|Citing Patent||Filing date||Publication date||Applicant||Title|
|US20070160844 *||Dec 18, 2006||Jul 12, 2007||Sandvik Intellectual Property Ab||Coated inserts|
|US20070283554 *||May 4, 2007||Dec 13, 2007||Sandvik Intellectual Property Ab||Cutting tool insert|
|US20080166527 *||Dec 20, 2007||Jul 10, 2008||Sandvik Intellectual Property Ab||CVD-coated cemented carbide insert for toughness demanding short hole drilling operations|
|U.S. Classification||428/698, 407/119, 427/255.28, 427/419.1, 427/255.29, 428/701, 427/255.31, 428/216, 428/702, 427/255.23, 427/255.391, 427/419.2, 428/212, 427/419.7, 428/336|
|International Classification||B23C5/16, B23B27/14, C23C30/00, C22C29/08, B32B9/00, C23C16/00, B23B3/00|
|Cooperative Classification||Y10T428/30, C23C30/005, Y10T407/27, C22C29/08, Y10T428/265, Y10T428/24942, Y10T428/24975|
|European Classification||C22C29/08, C23C30/00B|
|Apr 1, 2005||AS||Assignment|
Owner name: SANDVIK AB, SWEDEN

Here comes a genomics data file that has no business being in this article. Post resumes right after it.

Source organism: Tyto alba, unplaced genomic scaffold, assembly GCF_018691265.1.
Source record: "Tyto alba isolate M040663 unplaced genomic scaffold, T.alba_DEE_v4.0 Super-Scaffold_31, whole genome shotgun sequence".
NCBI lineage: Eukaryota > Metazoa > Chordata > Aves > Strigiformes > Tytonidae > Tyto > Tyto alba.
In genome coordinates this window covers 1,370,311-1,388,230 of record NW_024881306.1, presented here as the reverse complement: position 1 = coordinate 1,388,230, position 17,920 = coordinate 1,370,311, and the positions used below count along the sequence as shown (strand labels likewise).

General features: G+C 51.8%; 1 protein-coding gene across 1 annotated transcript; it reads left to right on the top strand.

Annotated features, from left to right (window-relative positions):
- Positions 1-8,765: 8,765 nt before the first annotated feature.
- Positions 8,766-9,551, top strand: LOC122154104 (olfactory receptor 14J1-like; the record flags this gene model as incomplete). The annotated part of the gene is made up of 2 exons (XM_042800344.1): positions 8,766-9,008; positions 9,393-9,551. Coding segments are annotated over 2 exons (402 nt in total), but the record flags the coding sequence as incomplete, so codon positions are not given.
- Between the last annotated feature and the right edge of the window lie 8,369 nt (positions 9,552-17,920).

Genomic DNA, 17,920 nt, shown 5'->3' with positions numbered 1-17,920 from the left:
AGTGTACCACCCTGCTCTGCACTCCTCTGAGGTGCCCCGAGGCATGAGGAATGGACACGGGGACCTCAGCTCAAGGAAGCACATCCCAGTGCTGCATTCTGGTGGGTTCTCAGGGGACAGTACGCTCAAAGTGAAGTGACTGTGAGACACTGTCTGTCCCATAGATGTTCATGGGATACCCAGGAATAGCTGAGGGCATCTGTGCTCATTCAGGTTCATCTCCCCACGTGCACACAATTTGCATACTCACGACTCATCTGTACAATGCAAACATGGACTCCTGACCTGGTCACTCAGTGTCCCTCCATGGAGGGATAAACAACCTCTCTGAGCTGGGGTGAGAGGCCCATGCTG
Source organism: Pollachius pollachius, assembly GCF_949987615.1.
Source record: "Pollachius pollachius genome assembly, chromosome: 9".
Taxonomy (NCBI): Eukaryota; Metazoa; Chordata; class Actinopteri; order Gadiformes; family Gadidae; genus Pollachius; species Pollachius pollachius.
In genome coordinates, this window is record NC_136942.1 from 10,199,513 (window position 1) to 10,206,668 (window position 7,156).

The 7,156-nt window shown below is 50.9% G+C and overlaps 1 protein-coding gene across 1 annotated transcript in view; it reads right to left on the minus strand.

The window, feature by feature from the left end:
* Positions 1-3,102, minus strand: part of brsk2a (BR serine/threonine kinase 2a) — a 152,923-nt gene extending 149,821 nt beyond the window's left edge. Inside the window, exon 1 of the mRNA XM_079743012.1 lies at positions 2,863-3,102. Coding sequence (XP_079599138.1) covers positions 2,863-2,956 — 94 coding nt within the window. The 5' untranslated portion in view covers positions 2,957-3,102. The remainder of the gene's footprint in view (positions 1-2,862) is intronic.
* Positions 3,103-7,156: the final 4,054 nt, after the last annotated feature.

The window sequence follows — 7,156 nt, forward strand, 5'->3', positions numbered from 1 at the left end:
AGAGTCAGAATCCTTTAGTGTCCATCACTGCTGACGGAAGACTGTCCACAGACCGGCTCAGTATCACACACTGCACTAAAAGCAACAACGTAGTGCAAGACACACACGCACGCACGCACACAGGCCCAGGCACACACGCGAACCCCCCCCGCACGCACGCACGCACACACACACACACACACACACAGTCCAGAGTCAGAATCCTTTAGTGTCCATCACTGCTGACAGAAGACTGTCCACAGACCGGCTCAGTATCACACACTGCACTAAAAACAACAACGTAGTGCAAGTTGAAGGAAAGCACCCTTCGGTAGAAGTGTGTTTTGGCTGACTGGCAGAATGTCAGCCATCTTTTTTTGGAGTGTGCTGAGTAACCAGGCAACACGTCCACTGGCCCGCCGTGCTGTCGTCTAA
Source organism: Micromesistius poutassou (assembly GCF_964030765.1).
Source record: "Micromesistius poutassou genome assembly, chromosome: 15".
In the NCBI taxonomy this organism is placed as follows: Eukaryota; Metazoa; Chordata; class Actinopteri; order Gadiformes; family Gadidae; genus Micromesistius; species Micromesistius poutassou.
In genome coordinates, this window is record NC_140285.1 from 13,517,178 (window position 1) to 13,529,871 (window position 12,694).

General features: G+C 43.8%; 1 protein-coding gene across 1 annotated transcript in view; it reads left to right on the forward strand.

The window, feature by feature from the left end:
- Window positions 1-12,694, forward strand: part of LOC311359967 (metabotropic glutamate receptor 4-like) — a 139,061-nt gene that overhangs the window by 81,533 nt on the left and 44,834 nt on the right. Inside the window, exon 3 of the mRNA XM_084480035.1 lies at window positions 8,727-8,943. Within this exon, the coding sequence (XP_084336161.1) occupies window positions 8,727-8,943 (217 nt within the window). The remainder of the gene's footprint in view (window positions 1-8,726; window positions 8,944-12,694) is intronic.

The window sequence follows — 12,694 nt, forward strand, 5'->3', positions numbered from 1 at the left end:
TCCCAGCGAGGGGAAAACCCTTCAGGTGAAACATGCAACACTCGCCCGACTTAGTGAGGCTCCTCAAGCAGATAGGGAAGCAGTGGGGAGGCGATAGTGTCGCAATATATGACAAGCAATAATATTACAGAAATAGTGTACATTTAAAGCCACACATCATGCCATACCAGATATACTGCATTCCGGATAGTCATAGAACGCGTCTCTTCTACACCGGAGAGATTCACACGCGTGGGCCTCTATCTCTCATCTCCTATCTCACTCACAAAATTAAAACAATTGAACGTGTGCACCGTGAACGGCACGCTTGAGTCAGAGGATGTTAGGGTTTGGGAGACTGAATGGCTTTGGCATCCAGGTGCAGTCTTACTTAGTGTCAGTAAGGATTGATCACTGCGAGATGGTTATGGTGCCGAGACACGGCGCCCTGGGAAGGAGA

Free format text: ASSIGNMENT OF ASSIGNORS INTEREST;ASSIGNOR:HESSMAN, INGEMAR;REEL/FRAME:015996/0274
Effective date: 20050317
|May 31, 2005||AS||Assignment|
Owner name: SANDVIK INTELLECTUAL PROPERTY HB,SWEDEN
Free format text: ASSIGNMENT OF ASSIGNORS INTEREST;ASSIGNOR:SANDVIK AB;REEL/FRAME:016290/0628
Effective date: 20050516
|Jun 30, 2005||AS||Assignment|
Owner name: SANDVIK INTELLECTUAL PROPERTY AKTIEBOLAG,SWEDEN
Free format text: ASSIGNMENT OF ASSIGNORS INTEREST;ASSIGNOR:SANDVIK INTELLECTUAL PROPERTY HB;REEL/FRAME:016621/0366
Effective date: 20050630
|Apr 23, 2012||REMI||Maintenance fee reminder mailed|
|Sep 9, 2012||LAPS||Lapse for failure to pay maintenance fees|
|Oct 30, 2012||FP||Expired due to failure to pay maintenance fee|
Effective date: 20120909